We got another early start today, but a bit of confusion about getting on to the interstate (even with the GPS) took us through some of the Rochester neighbourhoods that weren’t on the intended route. All my fault for thinking we were heading east when in fact the opposite was true. But the houses and streets were charming, and our good spirits about heading home, when we finally got turned around, made light of the error. And we only lost about 20 minutes.
On the I-90, eastbound at last, we made good time toward Syracuse and then northward on the I-81. There were quite a few vineyards along the highway in the region called the Finger Lakes – just a few miles due south of the Niagara peninsula where Canadian grapevines flourish every year. We also passed many more large farms.
Once we made the turn from east to north, we caught glimpses of snow in small patches in the bush. There were also lots of wetlands, full of migrating birds. Many of them were Canada geese, but we also saw plenty of ducks and, once, a graceful blue heron.
We had all our paperwork organized and ready for the border crossing, and in no time we had crossed the US bridge and were driving up to the kiosk to re-enter our home and native land. We were not the only snowbirds returning home with trailers and motorhomes, but when our turn came, the border agent asked only a few quick questions and we were on our way to the 401, with signs reminding us that the speed limit was in kilometers per hour, not miles.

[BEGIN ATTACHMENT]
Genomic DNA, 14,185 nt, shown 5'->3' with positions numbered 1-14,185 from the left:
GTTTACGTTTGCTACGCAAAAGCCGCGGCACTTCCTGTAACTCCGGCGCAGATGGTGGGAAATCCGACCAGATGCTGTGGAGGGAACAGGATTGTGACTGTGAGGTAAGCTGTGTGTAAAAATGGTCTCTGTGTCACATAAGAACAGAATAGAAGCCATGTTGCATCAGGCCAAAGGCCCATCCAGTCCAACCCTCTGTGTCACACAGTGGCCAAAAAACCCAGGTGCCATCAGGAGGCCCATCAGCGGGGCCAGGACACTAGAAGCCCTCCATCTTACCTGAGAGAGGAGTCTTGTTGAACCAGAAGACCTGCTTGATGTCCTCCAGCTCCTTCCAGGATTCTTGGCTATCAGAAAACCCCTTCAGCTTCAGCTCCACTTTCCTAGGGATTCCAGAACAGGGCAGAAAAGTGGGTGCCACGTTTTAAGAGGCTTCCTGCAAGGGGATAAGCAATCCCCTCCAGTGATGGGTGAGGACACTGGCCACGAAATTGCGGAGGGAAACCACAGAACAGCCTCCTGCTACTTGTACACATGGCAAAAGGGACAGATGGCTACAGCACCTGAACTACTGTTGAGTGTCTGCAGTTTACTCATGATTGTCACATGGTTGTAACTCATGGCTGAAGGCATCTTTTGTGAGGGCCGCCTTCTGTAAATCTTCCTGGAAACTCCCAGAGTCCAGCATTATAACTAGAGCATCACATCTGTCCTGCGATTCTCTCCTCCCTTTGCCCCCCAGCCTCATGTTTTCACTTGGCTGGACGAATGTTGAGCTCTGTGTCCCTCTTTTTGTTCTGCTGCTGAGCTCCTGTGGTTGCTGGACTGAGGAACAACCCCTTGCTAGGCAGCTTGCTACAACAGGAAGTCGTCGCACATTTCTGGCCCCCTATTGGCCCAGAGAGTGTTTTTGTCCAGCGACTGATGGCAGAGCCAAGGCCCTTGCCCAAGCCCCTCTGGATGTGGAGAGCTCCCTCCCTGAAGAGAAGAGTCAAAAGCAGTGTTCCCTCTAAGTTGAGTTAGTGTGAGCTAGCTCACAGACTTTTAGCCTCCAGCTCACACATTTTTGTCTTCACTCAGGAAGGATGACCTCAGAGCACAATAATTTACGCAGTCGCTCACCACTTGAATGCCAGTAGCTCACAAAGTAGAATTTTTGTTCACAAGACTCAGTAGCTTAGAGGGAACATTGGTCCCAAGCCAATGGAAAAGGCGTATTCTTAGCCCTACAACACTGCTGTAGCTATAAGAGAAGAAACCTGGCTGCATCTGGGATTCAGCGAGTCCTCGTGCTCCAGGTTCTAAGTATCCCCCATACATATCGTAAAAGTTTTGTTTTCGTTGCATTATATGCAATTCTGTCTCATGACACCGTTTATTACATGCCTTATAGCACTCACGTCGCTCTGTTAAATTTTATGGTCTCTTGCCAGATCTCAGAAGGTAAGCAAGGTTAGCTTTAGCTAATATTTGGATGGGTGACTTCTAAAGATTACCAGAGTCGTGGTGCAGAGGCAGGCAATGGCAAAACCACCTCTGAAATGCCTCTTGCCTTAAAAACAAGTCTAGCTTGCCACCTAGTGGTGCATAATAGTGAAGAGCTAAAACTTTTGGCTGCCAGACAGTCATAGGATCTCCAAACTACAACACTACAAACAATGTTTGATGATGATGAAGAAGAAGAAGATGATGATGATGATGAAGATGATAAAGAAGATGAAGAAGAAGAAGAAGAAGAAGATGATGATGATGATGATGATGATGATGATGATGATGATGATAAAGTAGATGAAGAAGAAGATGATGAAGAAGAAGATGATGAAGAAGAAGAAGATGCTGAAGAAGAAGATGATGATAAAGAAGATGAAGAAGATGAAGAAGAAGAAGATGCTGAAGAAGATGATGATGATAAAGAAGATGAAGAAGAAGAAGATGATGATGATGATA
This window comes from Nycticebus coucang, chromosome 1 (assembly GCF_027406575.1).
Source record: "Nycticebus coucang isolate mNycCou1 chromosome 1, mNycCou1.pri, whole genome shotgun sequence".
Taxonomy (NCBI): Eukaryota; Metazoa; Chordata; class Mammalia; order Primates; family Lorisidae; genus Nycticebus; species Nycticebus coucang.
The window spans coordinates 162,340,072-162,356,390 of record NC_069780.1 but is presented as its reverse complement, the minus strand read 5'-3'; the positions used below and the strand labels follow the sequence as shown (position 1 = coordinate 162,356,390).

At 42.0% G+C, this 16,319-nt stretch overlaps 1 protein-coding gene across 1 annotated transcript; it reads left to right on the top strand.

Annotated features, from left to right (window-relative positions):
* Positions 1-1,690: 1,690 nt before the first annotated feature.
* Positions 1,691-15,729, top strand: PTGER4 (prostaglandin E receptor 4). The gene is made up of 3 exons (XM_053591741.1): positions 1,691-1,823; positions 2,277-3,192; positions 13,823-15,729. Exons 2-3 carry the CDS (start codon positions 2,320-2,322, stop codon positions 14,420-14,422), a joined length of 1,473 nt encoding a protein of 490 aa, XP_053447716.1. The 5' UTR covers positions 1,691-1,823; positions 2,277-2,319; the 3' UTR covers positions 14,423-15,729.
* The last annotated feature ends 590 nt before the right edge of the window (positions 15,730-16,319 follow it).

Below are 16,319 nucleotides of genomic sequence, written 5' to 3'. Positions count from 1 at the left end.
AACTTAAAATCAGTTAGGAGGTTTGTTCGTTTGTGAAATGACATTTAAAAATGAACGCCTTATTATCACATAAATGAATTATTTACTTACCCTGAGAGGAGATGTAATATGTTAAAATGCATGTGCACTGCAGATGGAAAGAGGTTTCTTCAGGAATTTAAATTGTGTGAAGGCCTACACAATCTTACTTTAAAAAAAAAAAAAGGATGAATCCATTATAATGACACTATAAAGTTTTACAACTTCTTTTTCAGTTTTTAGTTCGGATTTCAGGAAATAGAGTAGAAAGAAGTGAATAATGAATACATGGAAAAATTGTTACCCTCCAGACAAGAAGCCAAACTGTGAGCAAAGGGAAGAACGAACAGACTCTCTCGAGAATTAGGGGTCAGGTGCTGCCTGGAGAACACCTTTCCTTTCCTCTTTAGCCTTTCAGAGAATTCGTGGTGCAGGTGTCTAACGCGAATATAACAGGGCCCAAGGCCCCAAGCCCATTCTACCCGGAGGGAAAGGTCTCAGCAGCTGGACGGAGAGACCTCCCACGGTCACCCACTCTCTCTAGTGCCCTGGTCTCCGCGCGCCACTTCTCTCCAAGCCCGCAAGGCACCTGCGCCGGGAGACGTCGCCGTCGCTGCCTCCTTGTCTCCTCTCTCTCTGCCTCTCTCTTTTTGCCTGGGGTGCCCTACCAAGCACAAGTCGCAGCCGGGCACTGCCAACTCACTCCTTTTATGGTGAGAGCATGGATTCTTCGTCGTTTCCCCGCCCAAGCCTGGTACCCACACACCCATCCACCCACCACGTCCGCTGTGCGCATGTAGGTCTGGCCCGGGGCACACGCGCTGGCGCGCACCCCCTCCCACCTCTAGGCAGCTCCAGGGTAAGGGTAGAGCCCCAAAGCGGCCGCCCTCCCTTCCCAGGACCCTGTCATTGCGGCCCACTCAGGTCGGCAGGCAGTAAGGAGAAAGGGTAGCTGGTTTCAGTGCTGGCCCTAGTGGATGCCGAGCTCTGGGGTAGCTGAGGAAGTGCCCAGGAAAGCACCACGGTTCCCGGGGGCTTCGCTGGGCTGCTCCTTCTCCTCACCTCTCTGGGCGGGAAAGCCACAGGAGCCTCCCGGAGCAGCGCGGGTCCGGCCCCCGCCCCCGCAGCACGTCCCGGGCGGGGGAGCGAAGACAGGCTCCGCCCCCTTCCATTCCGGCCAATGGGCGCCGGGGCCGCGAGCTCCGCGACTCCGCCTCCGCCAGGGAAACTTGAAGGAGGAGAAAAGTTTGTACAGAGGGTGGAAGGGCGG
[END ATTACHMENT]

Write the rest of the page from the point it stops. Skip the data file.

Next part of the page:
From the bridge, we’d seen the St Lawrence River in the Thousand Islands region floating with great chunks of ice, and there was more white stuff in the bush that we didn’t want to admit was there. It must have diminished considerably today, because it was a balmy 24 degrees Celsius and there was quite a wind blowing.
When we got past Brockville and turned toward Ottawa on Highway 416, we began to see the evidence of flooding we’d read about in news articles on the internet. Creeks and streams we passed were rushing torrents, and the water went well beyond the normal banks, soaking the ground among the trees and in farmers’ fields. Some fields looked more like lakes than meadows. And enjoying the wetlands were literally thousands of Canada geese!
Finally we pulled into our neigh-bourhood and onto our street. All those miles, across states, rivers, mountains, deserts, mesas, and valleys, and all the terrific adventures we’d had and sights we’d seen were now memories. We hope you enjoyed sharing the adventure with us. It’s been wonderful, and it’s also wonderful to be home once again.